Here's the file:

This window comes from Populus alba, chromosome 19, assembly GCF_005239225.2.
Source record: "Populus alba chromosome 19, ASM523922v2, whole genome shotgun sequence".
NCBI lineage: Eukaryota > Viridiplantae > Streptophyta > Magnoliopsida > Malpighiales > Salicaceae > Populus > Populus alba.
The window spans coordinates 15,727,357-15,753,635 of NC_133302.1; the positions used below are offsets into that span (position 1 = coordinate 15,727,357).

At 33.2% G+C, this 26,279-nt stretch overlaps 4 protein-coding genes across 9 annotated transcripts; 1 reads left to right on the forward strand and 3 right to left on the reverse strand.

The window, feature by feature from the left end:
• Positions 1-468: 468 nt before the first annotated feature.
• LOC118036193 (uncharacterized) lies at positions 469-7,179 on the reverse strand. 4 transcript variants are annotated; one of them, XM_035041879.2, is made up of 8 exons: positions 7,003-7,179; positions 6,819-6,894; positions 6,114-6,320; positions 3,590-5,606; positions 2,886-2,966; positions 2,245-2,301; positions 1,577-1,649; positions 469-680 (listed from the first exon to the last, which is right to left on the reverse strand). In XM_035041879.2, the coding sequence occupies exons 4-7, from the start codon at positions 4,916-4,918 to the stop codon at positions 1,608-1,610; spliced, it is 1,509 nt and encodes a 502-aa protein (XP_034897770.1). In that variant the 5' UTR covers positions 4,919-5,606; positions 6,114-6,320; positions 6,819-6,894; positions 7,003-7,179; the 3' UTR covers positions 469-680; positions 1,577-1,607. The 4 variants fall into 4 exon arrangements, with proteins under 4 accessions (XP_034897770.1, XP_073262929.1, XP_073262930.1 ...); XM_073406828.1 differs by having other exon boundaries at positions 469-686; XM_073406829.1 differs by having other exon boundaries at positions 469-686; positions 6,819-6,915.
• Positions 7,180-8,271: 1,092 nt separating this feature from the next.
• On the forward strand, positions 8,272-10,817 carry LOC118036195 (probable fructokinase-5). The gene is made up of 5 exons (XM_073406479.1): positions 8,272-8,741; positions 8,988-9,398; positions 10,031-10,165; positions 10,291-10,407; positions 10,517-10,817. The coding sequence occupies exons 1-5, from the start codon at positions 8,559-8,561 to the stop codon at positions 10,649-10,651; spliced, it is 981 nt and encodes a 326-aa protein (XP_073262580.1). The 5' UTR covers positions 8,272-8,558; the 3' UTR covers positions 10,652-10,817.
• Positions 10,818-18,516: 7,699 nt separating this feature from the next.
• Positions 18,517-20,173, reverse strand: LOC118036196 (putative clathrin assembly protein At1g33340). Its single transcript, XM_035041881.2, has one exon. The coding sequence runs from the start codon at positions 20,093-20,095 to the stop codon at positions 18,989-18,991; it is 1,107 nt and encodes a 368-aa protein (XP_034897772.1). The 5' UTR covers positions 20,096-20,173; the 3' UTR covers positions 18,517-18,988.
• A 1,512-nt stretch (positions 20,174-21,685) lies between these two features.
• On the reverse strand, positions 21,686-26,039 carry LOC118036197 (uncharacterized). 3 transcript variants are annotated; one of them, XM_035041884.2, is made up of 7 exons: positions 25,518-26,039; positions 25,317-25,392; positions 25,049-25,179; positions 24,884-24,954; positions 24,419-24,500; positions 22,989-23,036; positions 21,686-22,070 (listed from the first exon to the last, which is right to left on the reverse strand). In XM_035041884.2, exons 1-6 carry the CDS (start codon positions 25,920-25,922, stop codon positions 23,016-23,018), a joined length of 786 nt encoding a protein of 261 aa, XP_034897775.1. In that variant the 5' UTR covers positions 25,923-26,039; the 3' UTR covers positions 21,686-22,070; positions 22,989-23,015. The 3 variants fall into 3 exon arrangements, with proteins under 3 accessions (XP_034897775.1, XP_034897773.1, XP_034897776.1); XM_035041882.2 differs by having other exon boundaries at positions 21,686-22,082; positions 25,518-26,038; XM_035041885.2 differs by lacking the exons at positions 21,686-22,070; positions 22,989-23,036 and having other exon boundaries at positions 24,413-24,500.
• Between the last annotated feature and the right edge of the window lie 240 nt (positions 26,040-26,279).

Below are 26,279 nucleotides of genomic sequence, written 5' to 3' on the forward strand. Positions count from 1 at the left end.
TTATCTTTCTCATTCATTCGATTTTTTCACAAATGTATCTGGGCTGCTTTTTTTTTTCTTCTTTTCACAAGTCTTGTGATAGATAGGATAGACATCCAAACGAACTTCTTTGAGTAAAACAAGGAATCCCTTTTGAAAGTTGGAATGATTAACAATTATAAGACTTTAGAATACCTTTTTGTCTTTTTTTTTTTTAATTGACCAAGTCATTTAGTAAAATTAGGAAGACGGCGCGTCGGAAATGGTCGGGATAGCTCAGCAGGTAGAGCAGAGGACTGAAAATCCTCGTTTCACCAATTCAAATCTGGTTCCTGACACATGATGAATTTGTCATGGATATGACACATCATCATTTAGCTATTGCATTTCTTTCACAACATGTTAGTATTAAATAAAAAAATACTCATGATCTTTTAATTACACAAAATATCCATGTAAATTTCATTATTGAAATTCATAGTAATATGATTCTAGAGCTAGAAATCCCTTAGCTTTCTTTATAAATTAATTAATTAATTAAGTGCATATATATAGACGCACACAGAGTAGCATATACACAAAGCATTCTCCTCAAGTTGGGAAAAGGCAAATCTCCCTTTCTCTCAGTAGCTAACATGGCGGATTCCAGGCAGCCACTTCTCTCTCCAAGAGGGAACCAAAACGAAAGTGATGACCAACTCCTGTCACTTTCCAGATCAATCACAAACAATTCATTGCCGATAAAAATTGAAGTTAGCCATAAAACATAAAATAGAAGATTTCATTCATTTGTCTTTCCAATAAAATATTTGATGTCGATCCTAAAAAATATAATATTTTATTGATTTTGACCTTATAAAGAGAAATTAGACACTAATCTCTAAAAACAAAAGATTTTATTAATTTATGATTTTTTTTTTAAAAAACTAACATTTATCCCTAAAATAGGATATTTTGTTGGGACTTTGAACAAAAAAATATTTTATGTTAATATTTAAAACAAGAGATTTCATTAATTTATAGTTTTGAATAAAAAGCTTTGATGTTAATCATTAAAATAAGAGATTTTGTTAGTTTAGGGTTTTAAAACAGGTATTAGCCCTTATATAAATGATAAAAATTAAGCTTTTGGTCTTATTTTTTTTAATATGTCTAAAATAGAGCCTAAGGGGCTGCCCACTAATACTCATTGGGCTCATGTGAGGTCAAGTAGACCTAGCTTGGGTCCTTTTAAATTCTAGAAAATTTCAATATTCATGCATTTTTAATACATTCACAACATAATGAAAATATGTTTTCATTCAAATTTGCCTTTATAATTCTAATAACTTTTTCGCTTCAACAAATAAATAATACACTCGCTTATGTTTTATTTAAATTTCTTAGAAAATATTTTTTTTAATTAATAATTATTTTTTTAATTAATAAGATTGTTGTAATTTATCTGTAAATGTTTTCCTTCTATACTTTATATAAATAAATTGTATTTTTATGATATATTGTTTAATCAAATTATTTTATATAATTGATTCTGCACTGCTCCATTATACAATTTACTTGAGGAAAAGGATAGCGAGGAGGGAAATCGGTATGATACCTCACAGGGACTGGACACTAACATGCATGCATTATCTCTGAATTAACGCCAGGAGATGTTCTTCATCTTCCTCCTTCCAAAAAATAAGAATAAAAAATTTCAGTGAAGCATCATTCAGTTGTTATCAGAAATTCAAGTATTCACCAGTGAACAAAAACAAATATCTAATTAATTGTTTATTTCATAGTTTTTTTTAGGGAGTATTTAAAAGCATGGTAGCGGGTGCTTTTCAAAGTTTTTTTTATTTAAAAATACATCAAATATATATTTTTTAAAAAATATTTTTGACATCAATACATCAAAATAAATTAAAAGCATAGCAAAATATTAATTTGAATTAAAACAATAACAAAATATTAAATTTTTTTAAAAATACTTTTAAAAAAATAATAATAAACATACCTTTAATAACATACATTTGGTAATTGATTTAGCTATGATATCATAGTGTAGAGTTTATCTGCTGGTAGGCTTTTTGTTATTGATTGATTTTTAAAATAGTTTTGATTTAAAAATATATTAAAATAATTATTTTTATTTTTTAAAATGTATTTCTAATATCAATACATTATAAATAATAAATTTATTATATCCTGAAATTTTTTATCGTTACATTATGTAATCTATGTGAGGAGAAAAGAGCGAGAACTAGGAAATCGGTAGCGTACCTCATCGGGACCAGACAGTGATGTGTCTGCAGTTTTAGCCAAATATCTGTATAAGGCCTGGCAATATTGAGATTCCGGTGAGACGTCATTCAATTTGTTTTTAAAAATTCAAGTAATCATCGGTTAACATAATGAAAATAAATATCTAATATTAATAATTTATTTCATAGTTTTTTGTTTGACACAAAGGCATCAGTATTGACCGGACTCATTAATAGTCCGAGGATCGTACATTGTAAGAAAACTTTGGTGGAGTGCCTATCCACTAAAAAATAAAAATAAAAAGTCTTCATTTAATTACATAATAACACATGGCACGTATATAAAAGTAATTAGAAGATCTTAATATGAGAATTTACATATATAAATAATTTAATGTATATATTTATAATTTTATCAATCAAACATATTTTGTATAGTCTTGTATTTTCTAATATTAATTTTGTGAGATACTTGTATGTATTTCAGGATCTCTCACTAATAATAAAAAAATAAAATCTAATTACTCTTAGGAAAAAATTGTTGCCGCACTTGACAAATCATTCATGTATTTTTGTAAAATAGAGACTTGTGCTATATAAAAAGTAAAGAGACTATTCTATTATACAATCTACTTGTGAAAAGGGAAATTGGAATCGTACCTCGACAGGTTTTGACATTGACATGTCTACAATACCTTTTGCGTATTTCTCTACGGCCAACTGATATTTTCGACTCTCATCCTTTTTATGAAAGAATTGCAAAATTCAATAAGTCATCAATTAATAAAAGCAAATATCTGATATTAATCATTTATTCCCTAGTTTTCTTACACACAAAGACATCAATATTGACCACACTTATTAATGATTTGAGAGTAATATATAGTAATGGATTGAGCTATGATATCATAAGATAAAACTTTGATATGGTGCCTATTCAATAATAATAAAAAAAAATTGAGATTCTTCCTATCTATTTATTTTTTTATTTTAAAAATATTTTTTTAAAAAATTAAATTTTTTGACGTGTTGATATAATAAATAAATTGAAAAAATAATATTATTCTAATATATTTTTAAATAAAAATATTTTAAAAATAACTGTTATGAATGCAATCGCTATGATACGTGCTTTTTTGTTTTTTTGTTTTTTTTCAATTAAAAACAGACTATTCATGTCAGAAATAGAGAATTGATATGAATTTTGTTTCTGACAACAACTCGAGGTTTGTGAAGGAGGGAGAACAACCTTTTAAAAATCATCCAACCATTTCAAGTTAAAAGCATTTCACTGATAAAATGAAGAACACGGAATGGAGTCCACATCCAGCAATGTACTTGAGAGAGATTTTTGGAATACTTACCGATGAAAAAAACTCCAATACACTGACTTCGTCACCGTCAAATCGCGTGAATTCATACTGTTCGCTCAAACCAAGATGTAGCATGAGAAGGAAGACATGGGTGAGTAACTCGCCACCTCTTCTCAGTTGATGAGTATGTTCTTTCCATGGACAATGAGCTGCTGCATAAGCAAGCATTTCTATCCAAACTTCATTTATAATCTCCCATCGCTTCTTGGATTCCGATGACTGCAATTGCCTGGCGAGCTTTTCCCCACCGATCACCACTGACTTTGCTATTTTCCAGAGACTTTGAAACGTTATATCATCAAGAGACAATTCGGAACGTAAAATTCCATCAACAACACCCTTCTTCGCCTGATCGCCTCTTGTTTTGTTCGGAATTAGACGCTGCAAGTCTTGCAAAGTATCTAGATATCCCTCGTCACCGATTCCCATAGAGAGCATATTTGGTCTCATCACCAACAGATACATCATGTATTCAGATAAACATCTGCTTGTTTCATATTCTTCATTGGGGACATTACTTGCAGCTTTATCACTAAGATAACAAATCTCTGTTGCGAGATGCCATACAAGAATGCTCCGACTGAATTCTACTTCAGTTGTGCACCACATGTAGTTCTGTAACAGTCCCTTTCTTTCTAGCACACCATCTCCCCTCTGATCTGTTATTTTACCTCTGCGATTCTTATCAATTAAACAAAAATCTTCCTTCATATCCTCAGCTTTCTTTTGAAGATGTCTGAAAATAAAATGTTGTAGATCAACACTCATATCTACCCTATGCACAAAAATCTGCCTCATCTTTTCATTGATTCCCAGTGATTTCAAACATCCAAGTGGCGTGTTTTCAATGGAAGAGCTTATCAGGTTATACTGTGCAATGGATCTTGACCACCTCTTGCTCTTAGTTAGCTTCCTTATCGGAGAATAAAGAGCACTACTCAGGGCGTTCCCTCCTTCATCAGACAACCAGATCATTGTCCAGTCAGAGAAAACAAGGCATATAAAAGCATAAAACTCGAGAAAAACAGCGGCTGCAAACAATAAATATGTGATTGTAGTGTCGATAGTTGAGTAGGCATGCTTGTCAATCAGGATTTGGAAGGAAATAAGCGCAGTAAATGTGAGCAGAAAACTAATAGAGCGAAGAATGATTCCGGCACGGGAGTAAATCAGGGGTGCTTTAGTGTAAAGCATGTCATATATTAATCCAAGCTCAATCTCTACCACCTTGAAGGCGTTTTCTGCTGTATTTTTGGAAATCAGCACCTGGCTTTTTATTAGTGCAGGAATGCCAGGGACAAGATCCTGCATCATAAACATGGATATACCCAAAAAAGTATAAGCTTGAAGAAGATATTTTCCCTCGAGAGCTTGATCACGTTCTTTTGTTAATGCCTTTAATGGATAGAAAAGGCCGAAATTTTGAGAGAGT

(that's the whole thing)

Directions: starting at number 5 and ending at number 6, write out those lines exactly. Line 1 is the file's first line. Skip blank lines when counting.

At 33.2% G+C, this 26,279-nt stretch overlaps 4 protein-coding genes across 9 annotated transcripts; 1 reads left to right on the forward strand and 3 right to left on the reverse strand.

The window, feature by feature from the left end: